Eric F. Wieschaus

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South Bend, Indiana
Birth Sign
South Bend, Indiana

Eric Francis Wieschaus is an American development biologist who shared the Nobel Prize in Physiology or Medicine in 1995 with two other co-winners. He is best recognized today for his research on embryogenesis in the Drosophila, or fruit fly. Although he received his doctorate from Yale University, he completed the majority of his research at the University of Basel in Switzerland. He initially met Christiane (Janni) Nüsslein-Volhard in Basel, and the two scientists rapidly developed a close connection. They later found work at the European Molecular Biology Laboratory (EMBL) in Heidelberg, Germany. They embarked on an extensive effort at EMBL, eventually identifying 139 genes required for the transformation of a newly fertilized Drosophila egg into an embryo. They were awarded the Nobel Prize in Physiology or Medicine for their work almost a half-century later. By that time, Wieschaus had returned to the United States and accepted a position as an Assistant Professor at Princeton University. He rose fast through the ranks, becoming a full professor in just six years. Professor Wieschaus is still quite active and spends a lot of time in his laboratory researching on embryogenesis with his students.

Childhood and Adolescence

Erik Francis Wieschaus was born in South Bend, Indiana, on June 8, 1947. His family relocated to Birmingham, Alabama, when he was six years old, and it preserved its small-town charm. He spent a lot of time with his brothers in the woods around his house, gathering frogs, crayfish, and turtles.

Erik was accepted to John Carroll Catholic High School when he was fourteen years old. Despite his aptitude in science courses, he had no intention of becoming a scientist. Instead, he aspired to be an artist and spent a significant amount of time painting. He enjoyed reading and playing the piano as well.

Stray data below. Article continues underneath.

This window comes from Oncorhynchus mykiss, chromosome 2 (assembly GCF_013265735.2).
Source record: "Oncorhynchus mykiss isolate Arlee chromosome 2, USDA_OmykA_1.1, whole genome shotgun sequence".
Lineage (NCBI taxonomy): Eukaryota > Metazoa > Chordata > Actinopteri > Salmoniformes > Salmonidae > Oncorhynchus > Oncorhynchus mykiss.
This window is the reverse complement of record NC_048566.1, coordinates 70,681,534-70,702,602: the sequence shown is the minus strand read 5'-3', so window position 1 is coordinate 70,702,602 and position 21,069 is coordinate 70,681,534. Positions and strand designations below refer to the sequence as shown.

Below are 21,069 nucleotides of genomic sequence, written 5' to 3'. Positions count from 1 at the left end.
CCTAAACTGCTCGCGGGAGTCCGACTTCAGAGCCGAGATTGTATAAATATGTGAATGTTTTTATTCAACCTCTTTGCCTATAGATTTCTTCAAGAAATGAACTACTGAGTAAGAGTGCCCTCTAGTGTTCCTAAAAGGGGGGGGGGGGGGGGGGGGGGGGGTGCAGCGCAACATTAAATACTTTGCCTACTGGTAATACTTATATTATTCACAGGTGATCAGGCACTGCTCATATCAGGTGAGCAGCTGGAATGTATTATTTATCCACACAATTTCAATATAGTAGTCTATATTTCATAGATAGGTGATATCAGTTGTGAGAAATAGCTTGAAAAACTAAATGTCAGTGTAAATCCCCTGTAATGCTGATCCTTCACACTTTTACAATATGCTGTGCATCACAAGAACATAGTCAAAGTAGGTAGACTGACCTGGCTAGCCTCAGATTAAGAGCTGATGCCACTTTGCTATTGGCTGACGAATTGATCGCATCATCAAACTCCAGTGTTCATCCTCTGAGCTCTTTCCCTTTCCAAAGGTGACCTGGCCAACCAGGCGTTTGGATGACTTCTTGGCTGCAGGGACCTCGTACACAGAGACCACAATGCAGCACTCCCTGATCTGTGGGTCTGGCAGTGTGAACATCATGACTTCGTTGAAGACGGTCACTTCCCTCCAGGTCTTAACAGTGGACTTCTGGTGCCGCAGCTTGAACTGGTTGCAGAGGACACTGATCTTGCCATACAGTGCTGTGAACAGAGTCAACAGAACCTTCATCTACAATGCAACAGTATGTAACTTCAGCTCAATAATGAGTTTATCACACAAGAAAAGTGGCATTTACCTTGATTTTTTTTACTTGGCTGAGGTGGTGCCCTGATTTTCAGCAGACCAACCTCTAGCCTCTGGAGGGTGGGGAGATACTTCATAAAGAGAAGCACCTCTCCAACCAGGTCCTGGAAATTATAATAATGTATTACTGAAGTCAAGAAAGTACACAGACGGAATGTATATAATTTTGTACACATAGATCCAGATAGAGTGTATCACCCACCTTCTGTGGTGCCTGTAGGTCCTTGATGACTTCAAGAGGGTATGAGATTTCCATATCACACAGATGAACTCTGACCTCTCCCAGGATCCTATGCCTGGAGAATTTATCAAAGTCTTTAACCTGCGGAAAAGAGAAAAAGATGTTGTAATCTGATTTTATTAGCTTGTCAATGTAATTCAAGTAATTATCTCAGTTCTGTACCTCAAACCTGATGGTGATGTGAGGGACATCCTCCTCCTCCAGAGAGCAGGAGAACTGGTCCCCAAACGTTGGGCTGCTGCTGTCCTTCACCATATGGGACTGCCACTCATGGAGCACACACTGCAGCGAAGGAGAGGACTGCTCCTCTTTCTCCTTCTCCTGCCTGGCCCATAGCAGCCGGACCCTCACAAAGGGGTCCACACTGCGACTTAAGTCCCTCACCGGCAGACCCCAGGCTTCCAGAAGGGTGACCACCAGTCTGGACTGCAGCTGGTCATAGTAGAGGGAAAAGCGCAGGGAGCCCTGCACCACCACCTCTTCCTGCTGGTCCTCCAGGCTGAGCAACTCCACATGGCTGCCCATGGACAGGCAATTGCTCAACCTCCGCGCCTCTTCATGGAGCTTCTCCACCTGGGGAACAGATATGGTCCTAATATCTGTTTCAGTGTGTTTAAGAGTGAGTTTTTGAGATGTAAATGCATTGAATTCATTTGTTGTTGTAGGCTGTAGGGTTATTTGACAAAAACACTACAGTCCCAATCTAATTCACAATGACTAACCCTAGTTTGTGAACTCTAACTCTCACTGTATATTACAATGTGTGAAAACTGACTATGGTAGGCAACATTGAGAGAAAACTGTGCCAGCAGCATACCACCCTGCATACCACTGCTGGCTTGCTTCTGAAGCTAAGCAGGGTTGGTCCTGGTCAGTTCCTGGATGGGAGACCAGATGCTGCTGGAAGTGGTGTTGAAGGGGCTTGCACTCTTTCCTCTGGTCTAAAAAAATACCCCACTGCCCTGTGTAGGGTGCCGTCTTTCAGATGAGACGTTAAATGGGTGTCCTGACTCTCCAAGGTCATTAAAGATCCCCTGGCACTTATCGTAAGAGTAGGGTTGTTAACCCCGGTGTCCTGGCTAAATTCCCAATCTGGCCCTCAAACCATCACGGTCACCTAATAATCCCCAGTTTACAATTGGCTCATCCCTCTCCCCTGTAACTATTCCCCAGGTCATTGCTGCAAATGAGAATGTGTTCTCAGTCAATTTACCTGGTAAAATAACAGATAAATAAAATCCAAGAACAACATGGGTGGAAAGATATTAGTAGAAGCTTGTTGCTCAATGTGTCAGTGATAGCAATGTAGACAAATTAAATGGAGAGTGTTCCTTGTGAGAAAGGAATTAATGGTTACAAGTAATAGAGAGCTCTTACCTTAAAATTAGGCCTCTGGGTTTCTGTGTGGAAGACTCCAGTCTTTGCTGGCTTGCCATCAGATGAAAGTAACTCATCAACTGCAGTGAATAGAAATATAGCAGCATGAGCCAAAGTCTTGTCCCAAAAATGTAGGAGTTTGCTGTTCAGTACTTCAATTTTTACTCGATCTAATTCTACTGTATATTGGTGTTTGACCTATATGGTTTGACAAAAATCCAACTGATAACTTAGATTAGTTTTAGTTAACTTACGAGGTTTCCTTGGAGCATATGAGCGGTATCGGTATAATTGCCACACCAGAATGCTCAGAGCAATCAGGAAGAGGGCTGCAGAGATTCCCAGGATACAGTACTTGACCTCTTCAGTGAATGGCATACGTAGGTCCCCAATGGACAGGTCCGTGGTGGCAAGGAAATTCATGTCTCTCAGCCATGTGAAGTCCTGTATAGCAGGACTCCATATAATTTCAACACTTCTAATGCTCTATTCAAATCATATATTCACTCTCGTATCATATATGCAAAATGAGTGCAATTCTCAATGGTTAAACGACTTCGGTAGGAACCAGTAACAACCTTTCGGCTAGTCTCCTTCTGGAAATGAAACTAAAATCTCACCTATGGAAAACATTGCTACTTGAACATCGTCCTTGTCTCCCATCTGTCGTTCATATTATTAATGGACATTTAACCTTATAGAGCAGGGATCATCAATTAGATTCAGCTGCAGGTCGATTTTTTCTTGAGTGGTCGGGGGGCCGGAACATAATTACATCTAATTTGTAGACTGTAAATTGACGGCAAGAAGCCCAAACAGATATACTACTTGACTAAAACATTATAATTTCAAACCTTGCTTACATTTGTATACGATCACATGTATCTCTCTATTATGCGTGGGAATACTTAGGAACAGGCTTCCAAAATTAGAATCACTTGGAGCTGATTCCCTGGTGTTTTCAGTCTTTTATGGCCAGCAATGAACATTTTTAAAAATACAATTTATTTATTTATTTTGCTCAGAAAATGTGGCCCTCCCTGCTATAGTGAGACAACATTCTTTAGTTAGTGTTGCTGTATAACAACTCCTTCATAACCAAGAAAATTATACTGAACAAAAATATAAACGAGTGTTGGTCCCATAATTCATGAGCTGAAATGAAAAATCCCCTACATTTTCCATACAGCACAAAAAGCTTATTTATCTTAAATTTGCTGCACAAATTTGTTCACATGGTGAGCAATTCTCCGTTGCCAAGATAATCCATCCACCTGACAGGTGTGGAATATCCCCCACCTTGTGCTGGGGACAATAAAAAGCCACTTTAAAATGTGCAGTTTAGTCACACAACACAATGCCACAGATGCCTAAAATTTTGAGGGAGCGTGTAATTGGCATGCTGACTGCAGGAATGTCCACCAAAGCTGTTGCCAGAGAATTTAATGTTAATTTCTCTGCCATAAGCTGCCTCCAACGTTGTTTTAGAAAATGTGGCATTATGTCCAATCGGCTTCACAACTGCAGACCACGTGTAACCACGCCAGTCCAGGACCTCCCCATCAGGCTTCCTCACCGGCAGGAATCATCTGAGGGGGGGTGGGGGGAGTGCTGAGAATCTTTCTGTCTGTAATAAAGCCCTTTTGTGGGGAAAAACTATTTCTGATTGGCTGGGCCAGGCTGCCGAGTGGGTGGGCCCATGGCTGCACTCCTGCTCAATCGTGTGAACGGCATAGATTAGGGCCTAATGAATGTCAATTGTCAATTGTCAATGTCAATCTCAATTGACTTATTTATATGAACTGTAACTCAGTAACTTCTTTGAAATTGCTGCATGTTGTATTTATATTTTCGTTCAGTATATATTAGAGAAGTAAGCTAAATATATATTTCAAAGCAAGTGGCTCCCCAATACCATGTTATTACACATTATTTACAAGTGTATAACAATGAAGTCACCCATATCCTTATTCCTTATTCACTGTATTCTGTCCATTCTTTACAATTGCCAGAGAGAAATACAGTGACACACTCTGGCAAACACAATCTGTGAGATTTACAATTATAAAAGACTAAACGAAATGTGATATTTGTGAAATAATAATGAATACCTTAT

When he was in Lawrence, Kansas, for a National Science Foundation-funded program, his interest in science grew. It was intended to inspire high school students to pursue careers in science. He dissected a variety of species here, ranging from fish to fetal pigs.

The next summer, he had the excellent pleasure of working at Nancy and Dennis Dahl’s neuroscience lab. He had the chance to experiment with a huge tortoise this time, removing its outer sheath, detaching its vagus nerve, and recording the electrical depolarization when they were activated.

Erik finished from high school in 1965 and enrolled at the University of Notre Dame in South Bend, Indiana. He had already decided to major in biology at this point. He obtained work in Professor Harvey Bender’s Drosophila laboratory, where he was responsible for preparing fly food, because he needed money.

Simultaneously, he began attending embryology classes with Kenyon Tweedel, which he found fascinating. He was curious on what differentiated cells in a developing embryo from one another, as well as why cells in a particular region behaved the way they did.

He graduated from the University of Notre Dame with a B.S. in 1969 and then went on to Yale for his graduate studies. Here, he began working on Drosophila embryology under Donald Poulson.

He proceeded to Walter Gehring’s laboratory at Yale University later in the second year to acquire ‘in vivo’ procedures for cultivating embryos. When Gehring joined the University of Basel in Switzerland in 1972, Erick followed him and finished his doctoral studies there.
Finally, in 1974, he obtained his doctorate from Yale University. The origin of imaginal disc cells in the blastoderm was his thesis topic.

A Career of Eric F. Wieschaus

In 1975, Eric Francis Wieschaus began working as a postdoctoral fellow at the Zoologisches Institut der Universität Zürich, Switzerland, under Dr. Rolf Nöthiger. He stayed here until 1978, specializing in the development of sexually dimorphic structures.

Meanwhile, on a short-term fellowship in 1976, he worked in Mme Gans’ laboratory at the Laboratoire de Genetique Moleculaire in Gif-sur-Yvette, France. He was also a visiting researcher at the University of California’s Laboratory of Peter Bryant, Center of Pathobiology, for a brief term the following year.